| Home | Subscription | E-Submission | Sitemap | Contact Us |
top_img
17th_aaap_banner
Asian-Australas J Anim Sci > Volume 30(6); 2017 > Article
Asian-Australasian Journal of Animal Sciences 2017;30(6): 843-848. doi: https://doi.org/10.5713/ajas.16.0378
Comparative effects of corn-based diet and phase-fed cassava-based diet on growth rate, carcass characteristics and lipid profile of meat-type ducks
Saowalak Saree1, Chaiyapoom Bunchasak1, Choawit Rakangtong1, Jessada Sakdee1, Nuttawut Krutthai1,2, Theerawit Poeikhampha1,*
1Department of Animal Science, Faculty of Agriculture, Kasetsart University, Bangkok 10900, Thailand
2Department of Agricultural Technology and Development, Faculty of Agricultural Technology, Chiang Mai Rajabhat University, Chang Mai 50330, Thailand
* Corresponding Author: Theerawit Poeikhampha ,Tel: +66-0-2579-1120, Fax: +66-0-2579-1120, Email: agrtrw@ku.ac.th
Received: May 11, 2016;  Revised: September 2, 2016.  Accepted: September 18, 2016.  Published online September 19, 2016.
Saowalak Saree and Nuttawut Krutthai contributed equally to this work.

ABSTRACT
Objective:
This experiment was conducted to evaluate the effects of a corn- or cassava- based diet on the production of meat-type ducks.
Method:
Four hundred day-old ducks were used in this experiment. They were divided into five groups with each group replicated eight times. The ducks fed the corn-based diets served as the control group. The four other groups comprised different treatments, with each one given the cassava-based diet based on phase-feeding. Three treatments were fed the cassava-based diet from 16, 28, and 35 d; respectively up to 42 d of age and the other group was fed the cassava-based diet from 1 to 42 d of age.
Results:
The results indicated that ducks on either the corn- or cassava-based diets were similar in growth during 1 to 9 d of age. However, toward 35 to 42 d, the cassava-diet produced a higher weight gain (p<0.05). The cassava-based diet was better than the corn-based diet at increasing the outer and inner breast weights at 28, 35, or 42 d (p<0.05). In contrast, the corn-based diet was better at increasing abdominal fat (p<0.05). The two diets did not differ in their effects on the serum triglyceride, cholesterol, high-density lipoprotein-cholesterol, low-density lipoprotein-cholesterol, very-low-density lipoprotein-cholesterol, and liver cholesterol. The corn-based diet, however, caused a highly significantly greater level of liver triglyceride (p<0.01).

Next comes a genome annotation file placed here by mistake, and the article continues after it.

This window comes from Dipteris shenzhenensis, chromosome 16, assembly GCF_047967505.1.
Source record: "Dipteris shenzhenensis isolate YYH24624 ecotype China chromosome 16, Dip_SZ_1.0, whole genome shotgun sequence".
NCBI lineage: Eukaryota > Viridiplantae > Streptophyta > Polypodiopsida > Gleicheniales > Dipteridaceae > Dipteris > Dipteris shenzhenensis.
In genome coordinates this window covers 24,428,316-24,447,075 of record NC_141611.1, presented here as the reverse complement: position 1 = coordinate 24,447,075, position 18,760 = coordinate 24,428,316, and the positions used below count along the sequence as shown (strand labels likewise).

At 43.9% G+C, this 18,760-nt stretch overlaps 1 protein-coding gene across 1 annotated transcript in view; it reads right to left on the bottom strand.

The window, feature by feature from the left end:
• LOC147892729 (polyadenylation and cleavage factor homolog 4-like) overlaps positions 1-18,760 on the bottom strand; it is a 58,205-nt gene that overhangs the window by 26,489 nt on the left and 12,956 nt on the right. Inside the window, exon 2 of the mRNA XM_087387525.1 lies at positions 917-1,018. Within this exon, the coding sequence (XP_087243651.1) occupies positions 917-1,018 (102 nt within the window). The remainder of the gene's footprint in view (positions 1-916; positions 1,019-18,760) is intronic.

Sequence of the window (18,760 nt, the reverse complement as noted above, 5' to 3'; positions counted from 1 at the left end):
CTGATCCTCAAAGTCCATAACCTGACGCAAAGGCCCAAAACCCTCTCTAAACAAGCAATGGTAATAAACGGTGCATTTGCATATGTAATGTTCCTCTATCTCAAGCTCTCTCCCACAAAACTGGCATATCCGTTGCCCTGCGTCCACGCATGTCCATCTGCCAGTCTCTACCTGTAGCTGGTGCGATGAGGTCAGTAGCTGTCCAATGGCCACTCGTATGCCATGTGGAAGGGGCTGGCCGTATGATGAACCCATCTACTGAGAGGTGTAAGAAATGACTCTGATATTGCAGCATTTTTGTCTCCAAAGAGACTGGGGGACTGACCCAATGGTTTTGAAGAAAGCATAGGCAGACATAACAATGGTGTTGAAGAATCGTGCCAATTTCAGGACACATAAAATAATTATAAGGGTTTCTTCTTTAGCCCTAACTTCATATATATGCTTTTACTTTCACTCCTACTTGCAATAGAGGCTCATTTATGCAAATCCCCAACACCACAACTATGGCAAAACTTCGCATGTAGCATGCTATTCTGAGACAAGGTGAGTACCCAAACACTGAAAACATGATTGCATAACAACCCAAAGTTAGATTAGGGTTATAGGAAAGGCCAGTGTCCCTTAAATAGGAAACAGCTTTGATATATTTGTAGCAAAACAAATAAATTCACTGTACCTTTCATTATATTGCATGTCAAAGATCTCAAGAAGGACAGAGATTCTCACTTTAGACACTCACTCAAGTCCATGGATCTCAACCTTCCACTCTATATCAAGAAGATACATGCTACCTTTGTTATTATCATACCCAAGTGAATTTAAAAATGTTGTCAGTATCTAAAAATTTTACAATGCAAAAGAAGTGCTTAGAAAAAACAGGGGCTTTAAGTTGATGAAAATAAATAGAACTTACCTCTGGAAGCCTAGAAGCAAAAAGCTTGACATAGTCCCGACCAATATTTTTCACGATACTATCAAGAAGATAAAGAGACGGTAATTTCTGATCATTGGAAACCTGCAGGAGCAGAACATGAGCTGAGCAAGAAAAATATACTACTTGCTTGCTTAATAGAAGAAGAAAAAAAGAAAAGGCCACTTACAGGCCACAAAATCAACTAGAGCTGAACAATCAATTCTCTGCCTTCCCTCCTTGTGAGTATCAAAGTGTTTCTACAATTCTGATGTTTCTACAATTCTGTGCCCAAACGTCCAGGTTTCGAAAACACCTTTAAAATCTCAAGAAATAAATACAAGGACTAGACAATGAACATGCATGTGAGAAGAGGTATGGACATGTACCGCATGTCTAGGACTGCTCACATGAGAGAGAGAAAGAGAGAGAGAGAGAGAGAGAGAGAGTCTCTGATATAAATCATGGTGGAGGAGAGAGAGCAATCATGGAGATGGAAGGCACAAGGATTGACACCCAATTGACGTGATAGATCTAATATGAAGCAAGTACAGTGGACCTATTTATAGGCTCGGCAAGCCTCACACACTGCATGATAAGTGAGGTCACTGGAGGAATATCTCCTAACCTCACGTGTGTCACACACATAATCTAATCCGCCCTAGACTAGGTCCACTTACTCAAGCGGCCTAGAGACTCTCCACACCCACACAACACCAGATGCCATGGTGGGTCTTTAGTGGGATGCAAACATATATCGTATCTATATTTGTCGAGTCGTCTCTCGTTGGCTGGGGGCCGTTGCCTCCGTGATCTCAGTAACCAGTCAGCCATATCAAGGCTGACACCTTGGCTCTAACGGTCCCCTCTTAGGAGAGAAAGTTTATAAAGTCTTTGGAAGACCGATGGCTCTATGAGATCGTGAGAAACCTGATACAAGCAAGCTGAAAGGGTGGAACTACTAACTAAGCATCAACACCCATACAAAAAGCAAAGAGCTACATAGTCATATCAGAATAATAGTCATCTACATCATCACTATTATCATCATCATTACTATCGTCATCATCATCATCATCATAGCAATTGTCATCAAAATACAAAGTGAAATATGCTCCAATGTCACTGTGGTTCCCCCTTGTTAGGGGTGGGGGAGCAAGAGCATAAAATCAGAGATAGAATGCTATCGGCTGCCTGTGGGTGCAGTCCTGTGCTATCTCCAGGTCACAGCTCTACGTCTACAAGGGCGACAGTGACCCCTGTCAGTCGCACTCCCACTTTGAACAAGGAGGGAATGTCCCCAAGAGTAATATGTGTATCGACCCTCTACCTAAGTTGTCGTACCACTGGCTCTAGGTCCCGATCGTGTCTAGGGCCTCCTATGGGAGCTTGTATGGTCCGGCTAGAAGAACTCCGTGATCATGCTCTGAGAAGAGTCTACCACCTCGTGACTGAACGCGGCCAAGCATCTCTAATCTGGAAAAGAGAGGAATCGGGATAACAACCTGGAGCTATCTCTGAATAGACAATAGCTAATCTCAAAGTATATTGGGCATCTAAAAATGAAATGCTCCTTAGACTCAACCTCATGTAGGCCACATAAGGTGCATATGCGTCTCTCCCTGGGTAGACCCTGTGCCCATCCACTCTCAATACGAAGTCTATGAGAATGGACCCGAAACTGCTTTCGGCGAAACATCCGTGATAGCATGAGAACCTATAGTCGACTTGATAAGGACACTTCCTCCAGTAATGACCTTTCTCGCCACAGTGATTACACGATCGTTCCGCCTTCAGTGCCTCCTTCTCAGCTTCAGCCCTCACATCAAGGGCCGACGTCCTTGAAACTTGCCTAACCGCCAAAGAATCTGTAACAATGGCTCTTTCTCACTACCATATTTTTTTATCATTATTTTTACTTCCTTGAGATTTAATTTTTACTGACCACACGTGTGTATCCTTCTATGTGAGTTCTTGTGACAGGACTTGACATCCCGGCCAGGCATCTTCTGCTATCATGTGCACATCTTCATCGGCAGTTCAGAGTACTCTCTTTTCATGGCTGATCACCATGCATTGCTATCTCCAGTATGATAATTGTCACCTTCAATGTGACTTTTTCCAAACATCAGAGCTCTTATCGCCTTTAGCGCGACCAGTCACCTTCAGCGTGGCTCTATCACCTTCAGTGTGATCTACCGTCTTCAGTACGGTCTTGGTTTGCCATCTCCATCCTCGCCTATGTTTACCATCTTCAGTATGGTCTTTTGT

Conclusion:
The results of this study suggest that both the cassava- and corn- based diets are similar in their effect on meat-type ducks during the starter stage but toward the finisher stage, the cassava-based diet has a better influence on weight gain and carcass characteristics.
Keywords: Feedstuffs; Cassava; Corn; Ducks; Phase Feeding; Lipid Metabolism
TOOLS
PDF Links  PDF Links
Full text via DOI  Full text via DOI
Download Citation  Download Citation
CrossRef TDM  CrossRef TDM
  E-Mail
Share:      
METRICS
0
Crossref
0
Scopus
702
View
4
Download
Effects of Dietary Octacosanol on Growth Performance, Carcass Characteristics and Meat Quality of Broiler Chicks  2016 October;29(10)
Effects of Onion Extracts on Growth Performance, Carcass Characteristics and Blood Profiles of White Mini Broilers  2015 February;28(2)
Effects of Flaxseed Diets on Performance, Carcass Characteristics and Fatty Acid Composition of Hanwoo Steers  2009 August;22(8)
The Effects of Docking on Growth Traits, Carcass Characteristics and Blood Biochemical Parameters of Sanjabi Fat-tailed Lambs  2009 June;22(6)
Effects of Dietary Copper Source and Level on Performance, Carcass Characteristics and Lipid Metabolism in Lambs  2008 May;21(5)
Editorial Office
Asian-Australasian Association of Animal Production Societies(AAAP)
Room 708 Sammo Sporex, 23, Sillim-ro 59-gil, Gwanak-gu, Seoul
08776, Korea   TEL : +82-2-888-6558    FAX : +82-2-888-6559   
E-mail : jongkha@hotmail.com
About |  Browse Articles |  Current Issue |  For Authors and Reviewers |  Privacy Policy
Copyright © 2014 by Asian-Australasian Journal of Animal Sciences. All rights reserved.                 powerd by m2community